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Central Asian Countries Seek To Demine Border Areas

DUSHANBE -- A Tajik Foreign Ministry official says the borders between Tajikistan, Uzbekistan, and Kyrgyzstan should be demined as soon as possible, RFE/RL's Tajik Service reports.

Davlat Nazriev said on November 18 in Dushanbe at an international conference on demining borders in the Ferghana region that dozens of civilians but no terrorists have been killed by mines along the borders in the last decade.

Ivar Viki of the OSCE's office in Dushanbe said that demining work on the borders will be successful only through the active involvement of the Kyrgyz, Uzbek, and Tajik sides.

Meanwhile, Uzbek Ambassador to Tajikistan Shoislom Shoqosimov told journalists on November 17 that Uzbekistan would not carry out any demining along the Uzbek-Afghan border until stability is established in Afghanistan.

He said Tashkent created the minefields along the borders "to prevent illegal border-crossing by terrorists and drug smugglers."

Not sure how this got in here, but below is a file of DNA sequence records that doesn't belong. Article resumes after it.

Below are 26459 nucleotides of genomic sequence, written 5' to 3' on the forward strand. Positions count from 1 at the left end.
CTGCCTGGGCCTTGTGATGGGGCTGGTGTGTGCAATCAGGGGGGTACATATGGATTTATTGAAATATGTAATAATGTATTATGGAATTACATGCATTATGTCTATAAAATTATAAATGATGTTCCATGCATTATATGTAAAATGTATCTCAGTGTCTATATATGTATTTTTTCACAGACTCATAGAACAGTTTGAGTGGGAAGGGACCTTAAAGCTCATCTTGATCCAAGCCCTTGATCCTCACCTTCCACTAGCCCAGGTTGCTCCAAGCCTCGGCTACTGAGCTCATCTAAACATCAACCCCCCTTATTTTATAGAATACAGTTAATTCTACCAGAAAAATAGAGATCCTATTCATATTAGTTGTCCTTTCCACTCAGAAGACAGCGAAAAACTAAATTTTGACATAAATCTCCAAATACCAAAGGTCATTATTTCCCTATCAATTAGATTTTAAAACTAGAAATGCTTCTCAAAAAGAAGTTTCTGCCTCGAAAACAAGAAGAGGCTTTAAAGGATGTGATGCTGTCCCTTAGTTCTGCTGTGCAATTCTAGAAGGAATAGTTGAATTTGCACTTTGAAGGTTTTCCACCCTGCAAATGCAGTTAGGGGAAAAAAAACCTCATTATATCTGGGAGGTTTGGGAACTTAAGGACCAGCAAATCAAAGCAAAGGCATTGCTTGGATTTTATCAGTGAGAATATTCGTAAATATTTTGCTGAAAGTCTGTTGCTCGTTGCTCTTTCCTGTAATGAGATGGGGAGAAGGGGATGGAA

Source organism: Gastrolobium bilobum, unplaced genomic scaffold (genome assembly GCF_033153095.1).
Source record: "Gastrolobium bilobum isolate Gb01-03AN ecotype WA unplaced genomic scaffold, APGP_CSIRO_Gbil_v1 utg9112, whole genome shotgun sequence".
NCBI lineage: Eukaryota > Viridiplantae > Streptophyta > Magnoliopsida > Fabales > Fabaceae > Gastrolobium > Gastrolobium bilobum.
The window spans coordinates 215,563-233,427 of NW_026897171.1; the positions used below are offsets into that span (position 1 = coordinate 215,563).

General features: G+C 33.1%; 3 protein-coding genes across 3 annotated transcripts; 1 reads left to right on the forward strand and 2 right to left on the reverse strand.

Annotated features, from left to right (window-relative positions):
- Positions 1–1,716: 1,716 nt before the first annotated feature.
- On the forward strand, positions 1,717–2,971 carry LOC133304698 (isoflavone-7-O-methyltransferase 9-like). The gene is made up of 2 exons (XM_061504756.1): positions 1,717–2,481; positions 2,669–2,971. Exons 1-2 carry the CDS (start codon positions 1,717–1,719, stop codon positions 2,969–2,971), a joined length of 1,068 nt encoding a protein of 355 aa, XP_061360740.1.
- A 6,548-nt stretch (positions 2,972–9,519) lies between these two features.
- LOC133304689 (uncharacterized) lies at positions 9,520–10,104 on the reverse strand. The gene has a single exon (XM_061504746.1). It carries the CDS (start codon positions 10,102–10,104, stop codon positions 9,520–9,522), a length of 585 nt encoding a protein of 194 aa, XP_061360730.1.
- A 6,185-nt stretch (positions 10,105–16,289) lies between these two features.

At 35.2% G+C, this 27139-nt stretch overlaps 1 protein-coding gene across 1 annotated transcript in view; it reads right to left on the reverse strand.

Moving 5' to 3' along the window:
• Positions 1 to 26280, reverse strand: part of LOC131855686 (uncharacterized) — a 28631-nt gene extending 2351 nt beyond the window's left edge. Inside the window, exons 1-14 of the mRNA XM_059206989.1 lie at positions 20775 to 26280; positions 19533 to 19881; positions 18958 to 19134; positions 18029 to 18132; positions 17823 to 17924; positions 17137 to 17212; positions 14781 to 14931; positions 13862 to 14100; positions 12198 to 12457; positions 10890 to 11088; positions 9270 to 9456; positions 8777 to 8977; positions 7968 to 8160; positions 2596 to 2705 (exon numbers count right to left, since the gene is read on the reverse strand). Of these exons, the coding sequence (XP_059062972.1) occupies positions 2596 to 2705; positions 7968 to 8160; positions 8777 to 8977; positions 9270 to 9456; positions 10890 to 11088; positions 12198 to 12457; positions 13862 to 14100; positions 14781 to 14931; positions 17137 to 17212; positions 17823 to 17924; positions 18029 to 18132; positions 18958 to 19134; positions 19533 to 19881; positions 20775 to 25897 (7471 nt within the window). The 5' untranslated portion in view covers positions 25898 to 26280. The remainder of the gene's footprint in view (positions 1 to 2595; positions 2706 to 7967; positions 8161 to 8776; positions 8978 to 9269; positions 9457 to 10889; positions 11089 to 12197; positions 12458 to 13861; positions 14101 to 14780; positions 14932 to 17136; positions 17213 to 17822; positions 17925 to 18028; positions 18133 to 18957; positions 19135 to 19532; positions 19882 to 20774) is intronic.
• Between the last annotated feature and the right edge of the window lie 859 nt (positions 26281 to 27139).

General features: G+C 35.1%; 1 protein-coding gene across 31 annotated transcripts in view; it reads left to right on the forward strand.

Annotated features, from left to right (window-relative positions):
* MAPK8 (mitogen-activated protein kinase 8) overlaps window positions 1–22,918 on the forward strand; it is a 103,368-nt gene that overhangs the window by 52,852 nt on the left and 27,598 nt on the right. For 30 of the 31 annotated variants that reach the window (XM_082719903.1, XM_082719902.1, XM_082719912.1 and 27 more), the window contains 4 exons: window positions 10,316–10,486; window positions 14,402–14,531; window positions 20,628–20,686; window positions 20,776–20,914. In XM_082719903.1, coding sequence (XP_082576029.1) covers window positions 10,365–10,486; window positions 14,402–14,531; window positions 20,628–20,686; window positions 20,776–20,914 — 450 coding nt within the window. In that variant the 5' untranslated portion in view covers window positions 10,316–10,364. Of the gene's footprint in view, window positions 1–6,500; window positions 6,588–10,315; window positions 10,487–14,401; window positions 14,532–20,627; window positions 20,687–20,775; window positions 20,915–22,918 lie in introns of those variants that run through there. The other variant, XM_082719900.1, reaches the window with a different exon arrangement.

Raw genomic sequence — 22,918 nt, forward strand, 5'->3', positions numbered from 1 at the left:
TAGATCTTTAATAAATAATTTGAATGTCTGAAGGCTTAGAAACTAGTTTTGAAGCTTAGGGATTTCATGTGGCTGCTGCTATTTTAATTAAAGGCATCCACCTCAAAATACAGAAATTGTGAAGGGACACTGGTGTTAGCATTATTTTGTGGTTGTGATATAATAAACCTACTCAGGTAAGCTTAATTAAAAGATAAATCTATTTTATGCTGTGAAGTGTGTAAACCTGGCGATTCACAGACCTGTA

Uzbek authorities mined its borders with neighboring Afghanistan, Tajikistan, and Kyrgyzstan in 2000 after armed members of the Islamic Movement of Uzbekistan (IMU) entered Tajikistan and Kyrgyzstan from Afghanistan in an effort to reach Uzbekistan.

More than 70 Tajiks have been killed and about 80 injured by the mines since then.

Additionally, some Soviet-era mine fields along the Tajik-Afghan border and those left since the Tajik civil war in 1992-1997 have never been demined.

The OSCE has spent more than 5 million euros ($7.5 million) for demining projects in Tajikistan in the last six years.